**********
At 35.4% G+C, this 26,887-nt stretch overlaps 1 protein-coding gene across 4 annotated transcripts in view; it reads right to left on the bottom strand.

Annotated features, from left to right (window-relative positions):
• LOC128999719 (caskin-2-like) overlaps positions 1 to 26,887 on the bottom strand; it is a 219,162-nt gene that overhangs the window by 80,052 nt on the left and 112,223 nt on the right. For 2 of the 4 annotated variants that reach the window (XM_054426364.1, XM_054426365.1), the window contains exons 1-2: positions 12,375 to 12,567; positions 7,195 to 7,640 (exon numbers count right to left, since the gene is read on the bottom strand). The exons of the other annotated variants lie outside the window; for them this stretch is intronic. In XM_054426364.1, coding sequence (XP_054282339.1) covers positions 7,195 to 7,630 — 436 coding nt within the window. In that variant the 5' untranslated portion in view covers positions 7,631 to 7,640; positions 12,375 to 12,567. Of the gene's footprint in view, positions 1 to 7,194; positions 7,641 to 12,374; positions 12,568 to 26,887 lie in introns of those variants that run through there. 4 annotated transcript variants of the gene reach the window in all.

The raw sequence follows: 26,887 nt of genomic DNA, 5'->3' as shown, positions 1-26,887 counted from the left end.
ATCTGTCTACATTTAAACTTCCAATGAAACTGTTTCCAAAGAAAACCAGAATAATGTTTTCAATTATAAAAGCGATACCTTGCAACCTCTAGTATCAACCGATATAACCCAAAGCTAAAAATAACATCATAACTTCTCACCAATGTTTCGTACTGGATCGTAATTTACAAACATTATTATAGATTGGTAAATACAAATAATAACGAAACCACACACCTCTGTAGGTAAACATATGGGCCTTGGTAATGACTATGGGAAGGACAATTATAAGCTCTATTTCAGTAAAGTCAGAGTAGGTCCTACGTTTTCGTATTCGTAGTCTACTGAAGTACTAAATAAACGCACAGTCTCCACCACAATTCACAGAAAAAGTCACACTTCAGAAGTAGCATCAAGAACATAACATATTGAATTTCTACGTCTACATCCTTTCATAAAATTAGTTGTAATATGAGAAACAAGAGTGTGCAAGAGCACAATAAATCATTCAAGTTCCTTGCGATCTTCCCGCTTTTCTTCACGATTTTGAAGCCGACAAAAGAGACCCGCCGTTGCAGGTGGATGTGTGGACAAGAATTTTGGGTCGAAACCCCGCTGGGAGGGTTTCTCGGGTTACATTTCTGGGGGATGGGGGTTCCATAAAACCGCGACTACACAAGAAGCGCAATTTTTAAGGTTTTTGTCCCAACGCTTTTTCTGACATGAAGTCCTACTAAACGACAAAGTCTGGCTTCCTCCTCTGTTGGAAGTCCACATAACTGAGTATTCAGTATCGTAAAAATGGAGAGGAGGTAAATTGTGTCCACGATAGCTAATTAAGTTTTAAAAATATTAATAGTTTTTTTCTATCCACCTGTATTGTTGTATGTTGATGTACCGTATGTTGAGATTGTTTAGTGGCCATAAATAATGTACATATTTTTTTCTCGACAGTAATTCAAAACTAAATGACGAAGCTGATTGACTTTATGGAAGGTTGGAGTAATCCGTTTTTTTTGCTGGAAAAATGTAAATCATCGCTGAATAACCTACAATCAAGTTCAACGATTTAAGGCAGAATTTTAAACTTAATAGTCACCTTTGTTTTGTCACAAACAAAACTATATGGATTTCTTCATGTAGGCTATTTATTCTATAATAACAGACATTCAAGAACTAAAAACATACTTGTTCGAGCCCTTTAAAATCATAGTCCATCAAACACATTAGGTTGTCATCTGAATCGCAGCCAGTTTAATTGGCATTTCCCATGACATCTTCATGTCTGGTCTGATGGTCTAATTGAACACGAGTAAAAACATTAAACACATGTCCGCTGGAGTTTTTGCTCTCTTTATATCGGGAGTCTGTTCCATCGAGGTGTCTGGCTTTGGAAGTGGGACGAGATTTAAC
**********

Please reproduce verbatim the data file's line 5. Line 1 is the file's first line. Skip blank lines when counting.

ATCTGTCTACATTTAAACTTCCAATGAAACTGTTTCCAAAGAAAACCAGAATAATGTTTTCAATTATAAAAGCGATACCTTGCAACCTCTAGTATCAACCGATATAACCCAAAGCTAAAAATAACATCATAACTTCTCACCAATGTTTCGTACTGGATCGTAATTTACAAACATTATTATAGATTGGTAAATACAAATAATAACGAAACCACACACCTCTGTAGGTAAACATATGGGCCTTGGTAATGACTATGGGAAGGACAATTATAAGCTCTATTTCAGTAAAGTCAGAGTAGGTCCTACGTTTTCGTATTCGTAGTCTACTGAAGTACTAAATAAACGCACAGTCTCCACCACAATTCACAGAAAAAGTCACACTTCAGAAGTAGCATCAAGAACATAACATATTGAATTTCTACGTCTACATCCTTTCATAAAATTAGTTGTAATATGAGAAACAAGAGTGTGCAAGAGCACAATAAATCATTCAAGTTCCTTGCGATCTTCCCGCTTTTCTTCACGATTTTGAAGCCGACAAAAGAGACCCGCCGTTGCAGGTGGATGTGTGGACAAGAATTTTGGGTCGAAACCCCGCTGGGAGGGTTTCTCGGGTTACATTTCTGGGGGATGGGGGTTCCATAAAACCGCGACTACACAAGAAGCGCAATTTTTAAGGTTTTTGTCCCAACGCTTTTTCTGACATGAAGTCCTACTAAACGACAAAGTCTGGCTTCCTCCTCTGTTGGAAGTCCACATAACTGAGTATTCAGTATCGTAAAAATGGAGAGGAGGTAAATTGTGTCCACGATAGCTAATTAAGTTTTAAAAATATTAATAGTTTTTTTCTATCCACCTGTATTGTTGTATGTTGATGTACCGTATGTTGAGATTGTTTAGTGGCCATAAATAATGTACATATTTTTTTCTCGACAGTAATTCAAAACTAAATGACGAAGCTGATTGACTTTATGGAAGGTTGGAGTAATCCGTTTTTTTTGCTGGAAAAATGTAAATCATCGCTGAATAACCTACAATCAAGTTCAACGATTTAAGGCAGAATTTTAAACTTAATAGTCACCTTTGTTTTGTCACAAACAAAACTATATGGATTTCTTCATGTAGGCTATTTATTCTATAATAACAGACATTCAAGAACTAAAAACATACTTGTTCGAGCCCTTTAAAATCATAGTCCATCAAACACATTAGGTTGTCATCTGAATCGCAGCCAGTTTAATTGGCATTTCCCATGACATCTTCATGTCTGGTCTGATGGTCTAATTGAACACGAGTAAAAACATTAAACACATGTCCGCTGGAGTTTTTGCTCTCTTTATATCGGGAGTCTGTTCCATCGAGGTGTCTGGCTTTGGAAGTGGGACGAGATTTAAC